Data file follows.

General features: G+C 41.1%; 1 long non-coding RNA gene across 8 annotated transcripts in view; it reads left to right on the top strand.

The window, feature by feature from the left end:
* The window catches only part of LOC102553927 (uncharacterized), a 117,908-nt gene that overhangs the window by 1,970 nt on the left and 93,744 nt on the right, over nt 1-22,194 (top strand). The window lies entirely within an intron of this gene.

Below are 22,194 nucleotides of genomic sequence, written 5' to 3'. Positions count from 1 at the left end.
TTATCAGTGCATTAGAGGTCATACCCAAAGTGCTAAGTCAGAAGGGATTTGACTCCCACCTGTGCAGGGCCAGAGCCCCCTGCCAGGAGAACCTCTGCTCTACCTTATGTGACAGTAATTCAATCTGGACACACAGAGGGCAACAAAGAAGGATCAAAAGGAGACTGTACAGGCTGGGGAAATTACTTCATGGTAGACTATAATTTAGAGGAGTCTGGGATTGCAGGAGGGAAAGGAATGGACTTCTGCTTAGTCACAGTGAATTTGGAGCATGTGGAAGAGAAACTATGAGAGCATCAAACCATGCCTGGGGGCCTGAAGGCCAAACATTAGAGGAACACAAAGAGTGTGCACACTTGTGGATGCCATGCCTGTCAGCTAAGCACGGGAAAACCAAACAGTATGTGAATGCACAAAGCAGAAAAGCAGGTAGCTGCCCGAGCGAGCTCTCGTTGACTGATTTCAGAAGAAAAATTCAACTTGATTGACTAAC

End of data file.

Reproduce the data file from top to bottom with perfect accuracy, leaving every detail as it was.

General features: G+C 41.1%; 1 long non-coding RNA gene across 8 annotated transcripts in view; it reads left to right on the top strand.

The window, feature by feature from the left end:
* The window catches only part of LOC102553927 (uncharacterized), a 117,908-nt gene that overhangs the window by 1,970 nt on the left and 93,744 nt on the right, over nt 1-22,194 (top strand). The window lies entirely within an intron of this gene.

Below are 22,194 nucleotides of genomic sequence, written 5' to 3'. Positions count from 1 at the left end.
TTATCAGTGCATTAGAGGTCATACCCAAAGTGCTAAGTCAGAAGGGATTTGACTCCCACCTGTGCAGGGCCAGAGCCCCCTGCCAGGAGAACCTCTGCTCTACCTTATGTGACAGTAATTCAATCTGGACACACAGAGGGCAACAAAGAAGGATCAAAAGGAGACTGTACAGGCTGGGGAAATTACTTCATGGTAGACTATAATTTAGAGGAGTCTGGGATTGCAGGAGGGAAAGGAATGGACTTCTGCTTAGTCACAGTGAATTTGGAGCATGTGGAAGAGAAACTATGAGAGCATCAAACCATGCCTGGGGGCCTGAAGGCCAAACATTAGAGGAACACAAAGAGTGTGCACACTTGTGGATGCCATGCCTGTCAGCTAAGCACGGGAAAACCAAACAGTATGTGAATGCACAAAGCAGAAAAGCAGGTAGCTGCCCGAGCGAGCTCTCGTTGACTGATTTCAGAAGAAAAATTCAACTTGATTGACTAAC